Sunday, December 5, 2010

the japanese cemetery park


the japanese cemetery park has been around since the 19th century, long before the japanese invaded singapore. it was gazetted as a memorial park in 1987.

'japanese brothel owner tagajiro fukaki donated 7 acres of his rubber plantation at chuan hoe avenue, off yio chu kang road, to be used as a burial ground for young japanese women who died in destitution. the british colonial government granted permission for this use on 26 june 1891. since then, it was used to bury japanese residents. during world war ii, the cemetery was used to bury japanese civilians and soldiers who lost their lives in the battlefield or to illness.

no one has been buried here since 1973 as this was one of the 42 cemeteries where burials were prohibited by the government. the japanese association of singapore maintains the park which is often visited by japanese students, residents and tourists.'




this is the prayer hall within the cemetery park. i had thought it was a shinto shrine. although the prayer hall is closed most of the time, if you peep in, you can see some statues of buddha at the front of the hall.

the cemetery park is well-maintained and there are quite a number of mature trees, including some fruit trees. there is an old lychee tree - designated an heritage tree - next to the prayer hall. the lychee tree is not able to bear fruit here because of the unsuitable climatic conditions.

these three slabs of stones were erected in memory of those who lost their lives during the pacific war. behind this memorial, buried in a hole which was sealed with concrete, were the ashes of dead japanese soldiers collected from the destroyed syonan chureito at bukit batok.




this is a statue of the hinomoto guardian deity. this memorial was built in memory of 41 japanese civilains who died in the internment camp at jurong while waiting for repatriation after the japanese defeat in world war ii.

one surprise find at the japanese cemetery park is this chinese grave of a chinese man. although my mandarin is rather inadequate, i can make out certain characters like 'hokkien' and 'heng hwa' inscribed on the tombstone. i was told that the tomb had been refurbished. it belonged to the a former cemetery care-taker who died more than 70 years ago.

strangely, this chinese tomb is different from one i came across in another website. could there be more than one chinese grave within the japanese cemetery?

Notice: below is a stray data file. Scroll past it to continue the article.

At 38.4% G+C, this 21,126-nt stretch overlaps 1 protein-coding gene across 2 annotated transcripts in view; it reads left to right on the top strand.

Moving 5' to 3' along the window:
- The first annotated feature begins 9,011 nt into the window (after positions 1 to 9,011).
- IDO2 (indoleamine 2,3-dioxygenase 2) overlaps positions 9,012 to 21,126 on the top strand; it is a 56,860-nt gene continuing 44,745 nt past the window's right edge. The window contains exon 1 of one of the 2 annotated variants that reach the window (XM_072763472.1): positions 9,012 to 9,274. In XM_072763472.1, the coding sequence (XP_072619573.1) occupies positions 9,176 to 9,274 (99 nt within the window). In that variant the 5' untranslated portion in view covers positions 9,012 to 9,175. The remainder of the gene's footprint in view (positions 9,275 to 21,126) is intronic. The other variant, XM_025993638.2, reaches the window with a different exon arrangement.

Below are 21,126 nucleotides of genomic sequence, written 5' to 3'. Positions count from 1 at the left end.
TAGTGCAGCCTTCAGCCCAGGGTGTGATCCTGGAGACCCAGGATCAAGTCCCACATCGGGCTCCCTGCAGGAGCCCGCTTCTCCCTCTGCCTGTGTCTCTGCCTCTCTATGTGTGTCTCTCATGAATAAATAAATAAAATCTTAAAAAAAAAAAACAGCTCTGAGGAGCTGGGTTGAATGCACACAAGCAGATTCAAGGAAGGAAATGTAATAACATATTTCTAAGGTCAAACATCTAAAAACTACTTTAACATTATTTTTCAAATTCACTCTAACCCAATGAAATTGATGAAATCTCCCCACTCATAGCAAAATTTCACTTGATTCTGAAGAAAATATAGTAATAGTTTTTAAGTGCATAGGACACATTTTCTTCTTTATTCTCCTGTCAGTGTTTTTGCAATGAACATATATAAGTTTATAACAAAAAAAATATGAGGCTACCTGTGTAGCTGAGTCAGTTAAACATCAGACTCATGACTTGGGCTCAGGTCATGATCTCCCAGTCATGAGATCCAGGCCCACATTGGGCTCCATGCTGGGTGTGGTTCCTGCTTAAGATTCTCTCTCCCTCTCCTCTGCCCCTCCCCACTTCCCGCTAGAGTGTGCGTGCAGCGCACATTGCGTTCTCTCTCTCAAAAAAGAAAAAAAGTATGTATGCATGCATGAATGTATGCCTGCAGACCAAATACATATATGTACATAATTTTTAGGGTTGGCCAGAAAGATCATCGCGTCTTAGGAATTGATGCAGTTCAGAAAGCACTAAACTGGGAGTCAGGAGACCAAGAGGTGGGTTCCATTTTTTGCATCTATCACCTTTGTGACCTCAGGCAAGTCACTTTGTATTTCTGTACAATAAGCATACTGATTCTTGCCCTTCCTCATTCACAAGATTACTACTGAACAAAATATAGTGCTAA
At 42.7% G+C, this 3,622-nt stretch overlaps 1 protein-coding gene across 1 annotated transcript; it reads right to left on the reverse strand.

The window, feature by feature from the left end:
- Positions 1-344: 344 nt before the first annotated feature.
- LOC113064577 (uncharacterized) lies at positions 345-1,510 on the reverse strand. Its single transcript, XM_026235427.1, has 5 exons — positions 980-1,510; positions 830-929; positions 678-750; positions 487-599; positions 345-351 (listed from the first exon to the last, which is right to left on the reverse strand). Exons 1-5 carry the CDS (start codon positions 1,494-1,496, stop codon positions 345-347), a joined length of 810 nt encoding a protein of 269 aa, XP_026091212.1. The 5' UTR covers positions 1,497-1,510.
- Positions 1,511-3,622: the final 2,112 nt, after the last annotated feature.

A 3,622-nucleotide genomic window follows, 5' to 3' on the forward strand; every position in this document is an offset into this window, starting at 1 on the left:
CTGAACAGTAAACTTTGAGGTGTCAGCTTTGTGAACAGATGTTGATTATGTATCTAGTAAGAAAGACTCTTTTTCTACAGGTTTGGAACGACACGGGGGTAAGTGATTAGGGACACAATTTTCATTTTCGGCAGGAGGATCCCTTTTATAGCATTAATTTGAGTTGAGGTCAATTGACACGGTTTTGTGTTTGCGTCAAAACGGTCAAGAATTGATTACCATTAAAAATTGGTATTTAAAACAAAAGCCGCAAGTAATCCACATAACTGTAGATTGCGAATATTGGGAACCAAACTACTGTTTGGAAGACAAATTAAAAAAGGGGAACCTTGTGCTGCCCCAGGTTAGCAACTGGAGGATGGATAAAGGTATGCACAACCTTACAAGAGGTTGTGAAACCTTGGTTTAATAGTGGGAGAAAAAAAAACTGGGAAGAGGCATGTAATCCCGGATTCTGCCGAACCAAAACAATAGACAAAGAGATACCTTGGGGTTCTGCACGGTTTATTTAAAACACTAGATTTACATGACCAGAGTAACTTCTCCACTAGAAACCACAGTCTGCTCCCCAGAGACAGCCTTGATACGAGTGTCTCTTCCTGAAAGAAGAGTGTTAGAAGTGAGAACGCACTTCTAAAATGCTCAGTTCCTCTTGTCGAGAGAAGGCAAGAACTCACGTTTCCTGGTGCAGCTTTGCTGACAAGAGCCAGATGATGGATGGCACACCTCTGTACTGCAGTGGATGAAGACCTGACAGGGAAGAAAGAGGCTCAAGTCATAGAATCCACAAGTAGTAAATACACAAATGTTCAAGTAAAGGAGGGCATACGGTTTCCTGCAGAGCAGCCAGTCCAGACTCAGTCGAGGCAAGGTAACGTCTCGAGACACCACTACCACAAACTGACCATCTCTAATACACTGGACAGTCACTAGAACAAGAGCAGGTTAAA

7 comments:

Peter Stubbs said...

Also buried in the Japanese Cemetery is Field Marshal Count Hisaichi Terauchi who was a member of the Japanese Supreme War Council from 1938 to 1941, when he took over as Commander in Chief Southern Army. He was promoted to Field Marshal in June 1943. As the result of a Stroke in May 1945, he was too ill to attend the surrender of Japanese Forces in S.E. Asia at the Municipal Hall, Singapore on the 12th September 945. He died in June 1946.

yg said...

peter stubbs, i am aware of that. i think he died in johor bahru. unfortunately, i did not take a photo of his tomb. will look out for it when i next visit the cemetery.

Peter Stubbs said...

I figured that you may be aware of Count Terauchi's grave in the cemetery. I do have a photo of it, which I contemplated sending to you, but thought that you would have one.

yg said...

peter stubbs, thanks for being so thoughtful. no need to send me because i go to that area quite often and so should have no problem taking a picture of it.

Iconoclaster said...

Was visiting the cemetery the other day , there are 2 Chinese tombs located at opposite ends of the place .

yg said...

hi iconoclaster, i think i need to amke another visit to the place to check out the two chinese tombs. i must have missed the other one on my first visit.

Sky said...

My father chanced upon this blog recently.

The last photo of that tomb is his grandfather. He wants to tell you that that there IS another Chinese buried in the park and that is the brother of the man in the tomb in that last photograph. Both of them were the cemetery caretakers.